Global leaders bring stakeholder governance and coalition-building to Skoll World Forum. In April 2022, B Lab Global Network leaders gathered at the Skoll World Forum for a conversation on our coordinated efforts to create a favorable policy environment for stakeholder governance in jurisdictions around the world. They discussed how this work is expanding beyond the B Corp movement. These highlights include: 

  • B Lab UK: B Lab UK’s Executive Director Chris Turner discussed the extensive coalition-building that has gone into the movement for the Better Business Act (BBA). This is proposed legislation that would amend the UK’s 2006 Companies Act to ensure that all UK companies are legally responsible for benefiting workers, customers, communities and the environment. This included the plans for Better Business Day, an action in UK Parliament that brought together 1,000 businesses in late April to advocate for the passage of the BBA. As shared in an article Turner wrote: “Our work to change the economic system begins with B Corps as a proof of concept, but we also need to harness this proof to make the case for – or to demand – change at an even greater scale. This change may come through the further growth of the community; through programmes targeted at specific outcomes such as climate action; or through policy and campaigns such as the Better Business Act. Whichever of these levers we deploy, effectiveness will be multiplied by the scale and diversity of the B Corp Community.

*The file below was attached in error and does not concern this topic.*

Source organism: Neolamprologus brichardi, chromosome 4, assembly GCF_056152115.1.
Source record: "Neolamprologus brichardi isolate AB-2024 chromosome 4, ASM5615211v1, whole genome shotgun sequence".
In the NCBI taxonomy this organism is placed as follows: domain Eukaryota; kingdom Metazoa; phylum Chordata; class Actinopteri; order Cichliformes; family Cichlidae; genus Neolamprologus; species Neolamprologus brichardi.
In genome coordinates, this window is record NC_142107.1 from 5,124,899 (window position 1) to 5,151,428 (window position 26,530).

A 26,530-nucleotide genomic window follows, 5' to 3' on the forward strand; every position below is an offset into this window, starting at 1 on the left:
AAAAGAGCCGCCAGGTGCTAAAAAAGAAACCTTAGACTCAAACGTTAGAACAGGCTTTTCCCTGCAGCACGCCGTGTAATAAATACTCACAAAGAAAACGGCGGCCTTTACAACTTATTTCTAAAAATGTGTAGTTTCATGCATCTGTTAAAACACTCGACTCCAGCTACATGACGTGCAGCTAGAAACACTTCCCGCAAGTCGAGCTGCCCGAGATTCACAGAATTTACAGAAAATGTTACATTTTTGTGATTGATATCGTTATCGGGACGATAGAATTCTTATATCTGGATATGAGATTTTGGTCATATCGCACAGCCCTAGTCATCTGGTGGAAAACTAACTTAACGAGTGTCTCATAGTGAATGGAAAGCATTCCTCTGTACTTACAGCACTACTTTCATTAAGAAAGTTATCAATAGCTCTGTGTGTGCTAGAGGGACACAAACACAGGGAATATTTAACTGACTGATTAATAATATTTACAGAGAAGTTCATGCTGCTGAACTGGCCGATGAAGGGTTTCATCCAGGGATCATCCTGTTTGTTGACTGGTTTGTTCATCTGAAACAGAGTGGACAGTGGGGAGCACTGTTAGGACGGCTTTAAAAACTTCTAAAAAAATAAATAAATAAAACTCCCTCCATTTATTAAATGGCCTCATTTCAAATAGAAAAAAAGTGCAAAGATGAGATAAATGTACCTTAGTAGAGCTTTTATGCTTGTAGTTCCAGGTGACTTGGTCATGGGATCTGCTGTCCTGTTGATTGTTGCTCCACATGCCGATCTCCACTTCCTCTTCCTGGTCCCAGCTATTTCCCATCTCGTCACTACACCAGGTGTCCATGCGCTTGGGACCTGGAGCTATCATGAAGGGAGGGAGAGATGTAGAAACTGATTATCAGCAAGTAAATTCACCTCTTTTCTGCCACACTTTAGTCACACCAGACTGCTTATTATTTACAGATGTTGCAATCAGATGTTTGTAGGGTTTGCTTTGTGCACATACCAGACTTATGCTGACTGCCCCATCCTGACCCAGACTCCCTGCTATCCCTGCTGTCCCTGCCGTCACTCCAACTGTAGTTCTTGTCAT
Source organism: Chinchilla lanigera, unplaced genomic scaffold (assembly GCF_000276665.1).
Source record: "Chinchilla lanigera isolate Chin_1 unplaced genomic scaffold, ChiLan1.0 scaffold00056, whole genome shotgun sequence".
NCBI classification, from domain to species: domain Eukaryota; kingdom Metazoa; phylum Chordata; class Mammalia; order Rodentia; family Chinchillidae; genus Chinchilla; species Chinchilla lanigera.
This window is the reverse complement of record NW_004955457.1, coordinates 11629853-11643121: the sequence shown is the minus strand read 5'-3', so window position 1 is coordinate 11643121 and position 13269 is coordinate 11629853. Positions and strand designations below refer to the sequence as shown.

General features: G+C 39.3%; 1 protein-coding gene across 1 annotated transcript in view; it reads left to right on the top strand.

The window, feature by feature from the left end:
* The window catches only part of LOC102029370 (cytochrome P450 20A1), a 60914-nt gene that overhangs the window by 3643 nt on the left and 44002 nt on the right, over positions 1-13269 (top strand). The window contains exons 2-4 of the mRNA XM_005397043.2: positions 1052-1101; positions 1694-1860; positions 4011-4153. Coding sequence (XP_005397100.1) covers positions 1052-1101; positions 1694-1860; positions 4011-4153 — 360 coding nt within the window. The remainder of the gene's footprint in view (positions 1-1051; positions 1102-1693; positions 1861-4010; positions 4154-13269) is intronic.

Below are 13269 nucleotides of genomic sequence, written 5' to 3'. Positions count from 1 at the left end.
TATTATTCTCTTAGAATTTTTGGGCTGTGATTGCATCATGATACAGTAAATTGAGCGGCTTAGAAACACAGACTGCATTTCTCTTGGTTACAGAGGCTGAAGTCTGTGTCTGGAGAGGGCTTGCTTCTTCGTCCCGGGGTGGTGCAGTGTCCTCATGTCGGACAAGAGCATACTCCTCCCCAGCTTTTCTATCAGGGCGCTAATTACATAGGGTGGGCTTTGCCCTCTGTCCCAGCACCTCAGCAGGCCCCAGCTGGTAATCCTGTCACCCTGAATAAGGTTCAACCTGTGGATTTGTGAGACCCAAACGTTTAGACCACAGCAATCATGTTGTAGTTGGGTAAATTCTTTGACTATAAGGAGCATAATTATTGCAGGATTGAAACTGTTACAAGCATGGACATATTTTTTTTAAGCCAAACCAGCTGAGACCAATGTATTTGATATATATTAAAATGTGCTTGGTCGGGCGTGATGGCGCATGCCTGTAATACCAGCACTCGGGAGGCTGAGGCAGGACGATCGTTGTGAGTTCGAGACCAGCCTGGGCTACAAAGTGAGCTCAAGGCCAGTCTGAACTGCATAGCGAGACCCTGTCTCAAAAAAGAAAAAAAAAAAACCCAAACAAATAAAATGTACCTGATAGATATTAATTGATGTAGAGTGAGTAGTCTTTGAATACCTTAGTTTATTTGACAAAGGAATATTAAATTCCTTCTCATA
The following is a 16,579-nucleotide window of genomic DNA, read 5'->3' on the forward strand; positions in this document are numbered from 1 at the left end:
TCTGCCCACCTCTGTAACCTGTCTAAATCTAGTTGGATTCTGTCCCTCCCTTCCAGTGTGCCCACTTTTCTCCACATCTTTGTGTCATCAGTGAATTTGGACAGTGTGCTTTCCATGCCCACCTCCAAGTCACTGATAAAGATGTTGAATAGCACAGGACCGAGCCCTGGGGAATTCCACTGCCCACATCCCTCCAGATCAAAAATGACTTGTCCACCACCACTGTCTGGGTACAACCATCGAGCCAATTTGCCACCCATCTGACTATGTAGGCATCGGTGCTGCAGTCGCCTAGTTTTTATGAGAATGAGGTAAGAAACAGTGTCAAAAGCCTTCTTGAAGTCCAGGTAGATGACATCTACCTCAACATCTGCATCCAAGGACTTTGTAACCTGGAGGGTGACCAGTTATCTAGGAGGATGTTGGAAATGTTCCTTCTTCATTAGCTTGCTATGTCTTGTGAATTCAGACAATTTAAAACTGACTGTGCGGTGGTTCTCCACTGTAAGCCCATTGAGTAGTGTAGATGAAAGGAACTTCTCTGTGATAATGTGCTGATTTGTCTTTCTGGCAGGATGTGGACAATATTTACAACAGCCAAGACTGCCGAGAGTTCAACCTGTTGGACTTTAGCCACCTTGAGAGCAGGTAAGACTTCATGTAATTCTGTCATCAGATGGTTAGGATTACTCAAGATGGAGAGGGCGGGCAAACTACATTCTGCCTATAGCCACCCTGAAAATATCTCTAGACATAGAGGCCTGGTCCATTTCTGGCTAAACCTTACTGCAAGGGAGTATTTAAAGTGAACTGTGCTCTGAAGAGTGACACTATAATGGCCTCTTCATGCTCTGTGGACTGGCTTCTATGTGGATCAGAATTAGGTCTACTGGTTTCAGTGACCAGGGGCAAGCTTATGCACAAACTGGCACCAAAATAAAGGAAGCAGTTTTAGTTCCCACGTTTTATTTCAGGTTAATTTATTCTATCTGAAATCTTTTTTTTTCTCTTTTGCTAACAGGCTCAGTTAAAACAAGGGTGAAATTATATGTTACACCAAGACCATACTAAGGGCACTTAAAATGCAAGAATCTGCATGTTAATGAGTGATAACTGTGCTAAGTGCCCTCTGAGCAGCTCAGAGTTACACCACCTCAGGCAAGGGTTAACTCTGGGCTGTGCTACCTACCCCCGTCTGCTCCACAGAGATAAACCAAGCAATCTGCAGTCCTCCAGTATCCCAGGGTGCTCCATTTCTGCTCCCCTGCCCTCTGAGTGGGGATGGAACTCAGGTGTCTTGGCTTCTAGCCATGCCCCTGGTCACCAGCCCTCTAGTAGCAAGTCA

• Sistema B Colombia: Camilo Ramirez spoke about the momentum that stakeholder governance has been gaining in Latin America, all with active involvement of Sistema B.  Examples include:
    • the new benchmark for sustainable companies on the Sao Paulo Stock Exchange; 
    • the Chile Con Proposito framework bringing together businesses, academics, and civil society actors to advocate for positive corporate social and environmental impact; and 
    • the recent ExpoBic conference of Collective Benefit and Interests societies, at which Colombian President Ivan Duque spoke about the importance of benefit corporations.
  • B Lab Europe: Wojciech Baginski, a B Corp movement leader in Poland and co-founder of the Interdependence Coalition, spoke about the ways in which the Coalition is advocating within EU Parliament to improve company law frameworks and enable the adoption of stakeholder governance. This allows businesses to better align their interests with practices that bring benefit to the environment, the communities they operate in, and society at large. Baginski also discussed how this work is happening in concert with the European Green Deal.